5 Trends to Impact Product Packaging
As the retail space continues to crowd, both in brick and mortar stores and online, it is becoming increasingly challenging for brands to stand out from the competition and connect with consumers. Mintel, a global market research firm, has released a report of five key trends that it has forecast will have a significant impact on the packaging industry over the course of the year.
David Luttenberger, Mintel’s global packaging director, played an instrumental role in formulating these trends, and shared some additional insight into all five.
The [Re] Union of Package Structure and Branding
Luttenberger explains that brands have recently been reluctant to explore new types of packaging structures out of concern that consumers would be taken aback by the change. But, he says that brands that find a way to incorporate both a unique structure and clear elements of branding will succeed in capturing consumer attention and pushing its brand message.
“We’re seeing brands want to engage consumers on multiple levels and they’re bringing structure back in as a way to capture attention, but then tying that structure to unique brand messaging,” Luttenberger says.
Daisy sour cream is a good example of a brand that has successfully taken advantage of this trend, Luttenberger says. Daisy recently released a squeezable sour cream pouch that provides added convenience to the consumer and does not sacrifice any of Daisy’s instantly recognizable brand elements.
The Face and Role of Packaging Online
As the e-commerce industry continues to rise, Luttenberger explains that it is challenging for brands to transition the equity they have created with consumers from physical stores to the Web. The key in this trend, Luttenberger explains, is for brands to be able to provide a similar experience for consumers when they receive a product delivered to their homes.
“Brands have to really work hard to ensure that when that package is delivered to a consumer’s home, it still carries that same brick and mortar value,” he says. “It still carries that same value that they get in that retail environment in the store and they’re still getting that same value and that same equity with that online purchase.”
Packaging Gets Smart, Active and Intelligent
Luttenberger says that smart packaging is entering a “second generation,” which is being driven by consumers’ expectation for packaging to serve a specific purpose, beyond just serving as an attention grabber. He says that consumers act more like “hunters” than “surfers,” meaning that when they’re out shopping, consumers are looking for something specific, as opposed to just browsing around. The key, Luttenberger says, is for brands to leverage smart packaging to create “contextual relevancy” for the consumer.
“That relevancy has to do with what the consumer says is relevant to this time, this moment, this shopping experience or this use occasion,” he says. “That conversation is dictated by the consumer, not by the brand.”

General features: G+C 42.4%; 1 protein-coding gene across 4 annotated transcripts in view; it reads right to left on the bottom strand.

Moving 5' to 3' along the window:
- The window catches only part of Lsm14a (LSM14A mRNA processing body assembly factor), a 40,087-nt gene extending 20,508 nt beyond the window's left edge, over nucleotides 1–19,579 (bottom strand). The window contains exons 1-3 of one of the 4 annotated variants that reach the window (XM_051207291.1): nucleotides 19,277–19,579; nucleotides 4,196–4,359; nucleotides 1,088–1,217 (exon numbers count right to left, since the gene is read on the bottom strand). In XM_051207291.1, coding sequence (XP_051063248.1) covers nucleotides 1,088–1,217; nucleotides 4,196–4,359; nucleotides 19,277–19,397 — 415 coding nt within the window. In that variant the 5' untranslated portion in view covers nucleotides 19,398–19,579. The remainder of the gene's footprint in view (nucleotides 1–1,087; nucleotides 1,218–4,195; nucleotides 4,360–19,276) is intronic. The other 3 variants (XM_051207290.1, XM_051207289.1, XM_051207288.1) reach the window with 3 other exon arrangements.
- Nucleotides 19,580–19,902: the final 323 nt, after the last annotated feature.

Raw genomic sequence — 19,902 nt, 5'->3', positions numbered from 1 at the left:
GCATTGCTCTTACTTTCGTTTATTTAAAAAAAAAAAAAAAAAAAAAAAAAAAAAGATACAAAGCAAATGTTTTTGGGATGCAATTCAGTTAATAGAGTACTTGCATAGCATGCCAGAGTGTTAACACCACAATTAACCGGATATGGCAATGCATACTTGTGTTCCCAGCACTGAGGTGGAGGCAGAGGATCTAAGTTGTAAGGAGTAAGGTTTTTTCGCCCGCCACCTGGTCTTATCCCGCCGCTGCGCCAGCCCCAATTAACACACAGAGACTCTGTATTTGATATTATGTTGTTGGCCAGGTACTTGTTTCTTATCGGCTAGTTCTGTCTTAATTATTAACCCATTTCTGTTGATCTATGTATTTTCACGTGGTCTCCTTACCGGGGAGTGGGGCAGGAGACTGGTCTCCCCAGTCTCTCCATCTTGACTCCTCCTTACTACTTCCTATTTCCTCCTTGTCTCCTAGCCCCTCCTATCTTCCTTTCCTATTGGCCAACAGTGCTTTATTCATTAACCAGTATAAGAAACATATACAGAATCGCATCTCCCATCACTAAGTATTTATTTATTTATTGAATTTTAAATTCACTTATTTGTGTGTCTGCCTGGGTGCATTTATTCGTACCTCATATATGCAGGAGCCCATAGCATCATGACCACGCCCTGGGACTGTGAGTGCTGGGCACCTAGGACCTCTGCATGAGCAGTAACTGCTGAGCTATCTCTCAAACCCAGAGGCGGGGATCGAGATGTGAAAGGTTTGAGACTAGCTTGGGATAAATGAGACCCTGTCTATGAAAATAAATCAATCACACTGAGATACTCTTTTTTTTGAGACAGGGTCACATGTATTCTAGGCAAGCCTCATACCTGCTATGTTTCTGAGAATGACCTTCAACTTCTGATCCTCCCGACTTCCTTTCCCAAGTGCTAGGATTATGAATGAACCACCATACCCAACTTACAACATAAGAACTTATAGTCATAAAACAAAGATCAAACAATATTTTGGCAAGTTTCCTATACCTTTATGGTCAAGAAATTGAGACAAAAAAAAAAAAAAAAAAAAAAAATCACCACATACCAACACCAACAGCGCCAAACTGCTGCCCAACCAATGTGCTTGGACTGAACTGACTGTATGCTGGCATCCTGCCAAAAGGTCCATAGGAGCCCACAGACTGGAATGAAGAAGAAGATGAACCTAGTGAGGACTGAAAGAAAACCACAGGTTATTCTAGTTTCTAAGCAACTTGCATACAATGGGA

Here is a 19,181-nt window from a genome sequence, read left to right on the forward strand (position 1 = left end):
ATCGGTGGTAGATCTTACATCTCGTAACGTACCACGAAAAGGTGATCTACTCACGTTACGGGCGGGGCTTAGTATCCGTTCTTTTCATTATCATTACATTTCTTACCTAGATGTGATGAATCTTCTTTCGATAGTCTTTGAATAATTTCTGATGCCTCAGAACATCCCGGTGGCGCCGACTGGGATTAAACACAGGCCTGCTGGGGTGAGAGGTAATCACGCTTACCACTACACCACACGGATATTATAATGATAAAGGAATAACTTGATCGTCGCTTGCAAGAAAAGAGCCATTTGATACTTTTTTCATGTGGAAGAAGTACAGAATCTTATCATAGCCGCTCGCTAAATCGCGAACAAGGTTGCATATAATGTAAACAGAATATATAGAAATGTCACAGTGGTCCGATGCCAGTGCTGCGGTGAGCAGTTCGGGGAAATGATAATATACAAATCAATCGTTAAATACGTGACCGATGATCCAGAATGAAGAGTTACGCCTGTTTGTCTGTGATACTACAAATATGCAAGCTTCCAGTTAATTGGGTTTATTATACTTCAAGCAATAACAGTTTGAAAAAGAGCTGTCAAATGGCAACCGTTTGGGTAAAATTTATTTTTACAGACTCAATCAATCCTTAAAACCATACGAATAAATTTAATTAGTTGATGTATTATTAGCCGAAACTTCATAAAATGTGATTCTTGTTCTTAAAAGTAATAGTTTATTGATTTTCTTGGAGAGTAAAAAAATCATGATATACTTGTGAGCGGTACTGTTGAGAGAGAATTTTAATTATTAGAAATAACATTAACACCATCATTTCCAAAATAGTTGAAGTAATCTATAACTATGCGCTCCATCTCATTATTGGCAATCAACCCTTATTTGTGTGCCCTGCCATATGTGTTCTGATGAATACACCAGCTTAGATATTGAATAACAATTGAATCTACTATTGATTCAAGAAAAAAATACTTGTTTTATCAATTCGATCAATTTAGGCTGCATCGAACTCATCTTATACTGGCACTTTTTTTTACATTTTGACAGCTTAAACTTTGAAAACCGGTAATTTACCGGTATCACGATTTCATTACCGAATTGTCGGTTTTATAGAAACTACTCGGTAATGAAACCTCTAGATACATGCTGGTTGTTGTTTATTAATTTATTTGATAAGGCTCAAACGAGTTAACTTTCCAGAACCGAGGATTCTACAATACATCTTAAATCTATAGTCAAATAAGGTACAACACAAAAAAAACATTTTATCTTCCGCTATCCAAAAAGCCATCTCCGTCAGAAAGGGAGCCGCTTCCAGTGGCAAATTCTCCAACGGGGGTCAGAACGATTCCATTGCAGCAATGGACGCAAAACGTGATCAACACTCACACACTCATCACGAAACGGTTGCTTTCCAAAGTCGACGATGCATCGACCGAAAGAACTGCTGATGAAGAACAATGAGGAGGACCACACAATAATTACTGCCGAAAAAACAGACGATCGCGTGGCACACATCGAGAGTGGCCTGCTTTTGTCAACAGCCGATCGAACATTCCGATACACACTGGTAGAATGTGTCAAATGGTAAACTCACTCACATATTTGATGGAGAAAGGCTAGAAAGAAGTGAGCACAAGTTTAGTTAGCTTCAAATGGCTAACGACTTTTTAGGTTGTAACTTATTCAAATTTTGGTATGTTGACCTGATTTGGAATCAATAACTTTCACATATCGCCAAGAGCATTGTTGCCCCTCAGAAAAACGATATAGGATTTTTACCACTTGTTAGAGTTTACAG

The Experience of Packaging
This fourth trend refers to the concept that in addition to successfully protecting and transporting a product, successful packaging should also engage and entertain the consumer. Luttenberger explains that packaging can provide a respite in consumers’ daily lives, and offer a welcome change of pace.
“Although we like to talk about the technologies behind packaging, there are times when packaging needs to be fun and engage consumers on a lighter level and give some brevity and some white space to their lives and allow them to enjoy that experience,” he says.
Extend My Brand
Luttenberger says that Mintel’s research indicates that in general, consumers tend to not be fiercely loyal to specific brands. For example, he explains that a car buyer is less likely to choose a certain brand of car or truck because it’s what their parents liked to drive. Instead, Luttenberger explains that consumers will choose the brand that performs the best for their specific needs.
Because brands can no longer rely solely on brand loyalty, Luttenberger says they can combat this by creating additional products or product lines that the consumers in their target markets may also be interested in. This both increases exposure and the chances a product will be purchased.
“The key is using your insights and understanding not just what your target demographic likes, but what else do they like?” he says. “Where else can you engage them with products and experiences in their life according to their lifestyle, their mindsets, their purchasing behavior and what is right for them.”
Although it may be easy for brands to segment consumers by demographic and target them that way, Luttenberger explains that they would be better served by reaching consumers on an individual level. This in turn, will lead that consumer to seeking that brand’s products in the future.
“When you as a brand can speak to me as an individual and deliver a product and a packaging experience that speaks to me — not just a larger demographic cohort — you’ve made me feel like a person,” he says. “That builds that trust and brand equity.”